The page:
In New York City alone, Sprint wants to deploy 2,000 new small cells in 18-months and is considering the use of multitenant locations to place its small cell equipment. Mobilitie may also be asked to help finance some portion of the Sprint deployment. More than 2,200 cells have already been deployed in New York, and another 8,800 applications are pending approval from carriers and neutral-host providers such as Crown Castle, ExteNet Systems and Mobilitie. Many areas of Manhattan are already saturated, and the city is looking to exchange old streetlight poles for multitenant poles with fiber backhaul where small cells could accommodate all four carriers.
WiROI Neutral Host Network Venue Business Case Analysis Tool
Wireless 20/20 used in-depth knowledge garnered from more than 100 engagements with 3G/4G operators worldwide to create the newest version of its WiROi venue tool. The neutral-host network venue business case analysis tool enables mobile network operators and venue owners to conduct a detailed analysis to understand whether a neutral-host solution can be successfully deployed for a certain venue.
The tool can be used to analyze neutral-host networks for various venue environments, such as college campuses, enterprise buildings, hospitals, airports, shopping malls, train stations, subways, convention centers, stadiums, racetracks and special-event venues with a high density of broadband users. The model can be used to analyze network technology options such as Wi-Fi, DAS and LTE small cells, and to simulate various methods for making money on venue network investments. The result is a complete return-on-investment analysis for neutral-host providers, venue owners and mobile network operators. The new tool can also be used to model the service-level agreements and cost savings under various business scenarios, allowing mobile network operators to analyze how they can best use neutral-host networks. Our analysis shows that in many cases, the best and most economical solution is for a neutral-host service provider to deploy a common and shared infrastructure that can support all mobile network operators in multitenant buildings and venue network deployments (see Figure 3).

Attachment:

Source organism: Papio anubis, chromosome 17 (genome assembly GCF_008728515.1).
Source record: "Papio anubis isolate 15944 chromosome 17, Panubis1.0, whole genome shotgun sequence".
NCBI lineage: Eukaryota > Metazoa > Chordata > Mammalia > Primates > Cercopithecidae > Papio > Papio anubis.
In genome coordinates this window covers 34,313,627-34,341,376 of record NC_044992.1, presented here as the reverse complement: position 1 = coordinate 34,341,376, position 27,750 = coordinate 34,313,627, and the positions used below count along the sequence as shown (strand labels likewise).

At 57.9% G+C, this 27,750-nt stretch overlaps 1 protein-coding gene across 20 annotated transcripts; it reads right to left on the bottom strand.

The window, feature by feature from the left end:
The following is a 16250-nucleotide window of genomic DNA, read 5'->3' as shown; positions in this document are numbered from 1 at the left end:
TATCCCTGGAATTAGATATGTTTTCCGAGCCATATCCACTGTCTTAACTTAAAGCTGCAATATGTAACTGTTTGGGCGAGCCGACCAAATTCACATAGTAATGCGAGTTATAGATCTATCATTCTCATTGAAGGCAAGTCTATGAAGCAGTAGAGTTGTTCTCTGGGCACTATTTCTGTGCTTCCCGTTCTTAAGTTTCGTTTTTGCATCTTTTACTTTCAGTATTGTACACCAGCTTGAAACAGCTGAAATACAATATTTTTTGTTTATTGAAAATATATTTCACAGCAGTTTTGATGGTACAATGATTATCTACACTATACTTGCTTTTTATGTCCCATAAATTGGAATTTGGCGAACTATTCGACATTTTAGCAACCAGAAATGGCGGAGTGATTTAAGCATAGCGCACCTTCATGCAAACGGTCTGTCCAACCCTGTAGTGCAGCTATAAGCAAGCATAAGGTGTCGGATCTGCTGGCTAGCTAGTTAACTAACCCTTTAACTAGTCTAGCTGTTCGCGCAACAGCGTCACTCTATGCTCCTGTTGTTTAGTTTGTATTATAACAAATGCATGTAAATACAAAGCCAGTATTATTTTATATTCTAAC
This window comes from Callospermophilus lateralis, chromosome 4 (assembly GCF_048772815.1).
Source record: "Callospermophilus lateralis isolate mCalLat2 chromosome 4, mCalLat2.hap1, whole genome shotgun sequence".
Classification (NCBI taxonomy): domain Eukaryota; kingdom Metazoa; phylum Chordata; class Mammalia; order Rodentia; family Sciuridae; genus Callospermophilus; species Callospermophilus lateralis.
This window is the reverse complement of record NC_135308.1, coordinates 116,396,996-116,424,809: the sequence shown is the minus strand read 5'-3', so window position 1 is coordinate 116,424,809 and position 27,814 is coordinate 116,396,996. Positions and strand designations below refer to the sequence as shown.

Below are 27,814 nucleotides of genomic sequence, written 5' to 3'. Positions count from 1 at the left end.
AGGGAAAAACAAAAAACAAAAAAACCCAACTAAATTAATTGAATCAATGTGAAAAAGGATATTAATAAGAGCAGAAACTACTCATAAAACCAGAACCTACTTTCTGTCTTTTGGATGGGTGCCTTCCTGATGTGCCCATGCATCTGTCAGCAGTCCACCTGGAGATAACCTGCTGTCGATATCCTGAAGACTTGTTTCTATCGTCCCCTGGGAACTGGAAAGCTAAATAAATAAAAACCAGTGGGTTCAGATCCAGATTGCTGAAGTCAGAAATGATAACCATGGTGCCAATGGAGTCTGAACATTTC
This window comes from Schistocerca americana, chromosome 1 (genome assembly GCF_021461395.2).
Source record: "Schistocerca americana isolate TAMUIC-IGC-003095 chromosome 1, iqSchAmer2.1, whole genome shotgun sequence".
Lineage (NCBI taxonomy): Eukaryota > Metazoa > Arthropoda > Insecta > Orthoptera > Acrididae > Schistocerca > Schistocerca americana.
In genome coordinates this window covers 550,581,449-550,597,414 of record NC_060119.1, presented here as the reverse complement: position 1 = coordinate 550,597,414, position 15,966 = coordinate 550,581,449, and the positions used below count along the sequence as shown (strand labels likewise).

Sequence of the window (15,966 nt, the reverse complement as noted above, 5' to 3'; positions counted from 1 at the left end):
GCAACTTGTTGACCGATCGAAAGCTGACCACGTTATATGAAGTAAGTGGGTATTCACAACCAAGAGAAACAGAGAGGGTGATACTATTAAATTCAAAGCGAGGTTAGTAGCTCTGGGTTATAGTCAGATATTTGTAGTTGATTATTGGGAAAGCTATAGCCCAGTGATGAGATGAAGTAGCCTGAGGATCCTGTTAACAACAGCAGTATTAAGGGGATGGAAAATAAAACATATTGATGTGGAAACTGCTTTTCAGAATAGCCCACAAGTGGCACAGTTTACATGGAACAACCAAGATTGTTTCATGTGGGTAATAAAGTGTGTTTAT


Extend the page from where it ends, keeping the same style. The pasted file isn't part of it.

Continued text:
Many high-density environments require improvements in coverage and capacity for mobile network operators during times of high occupancy. Many passive DAS systems deployed by individual carriers have been overwhelmed by the tremendous growth in data traffic that comes from smartphones, mobile laptops and tablets. Many venues simply cannot accommodate separate and disjointed deployments by each mobile network operator. The analysis tool simulates the effect of tens of thousands of users in a venue using smartphones and enables neutral-host providers to simulate performance enhancements, revenue potential and cost-effectiveness of a next-generation active DAS, small cell and Wi-Fi network over a 10-year period.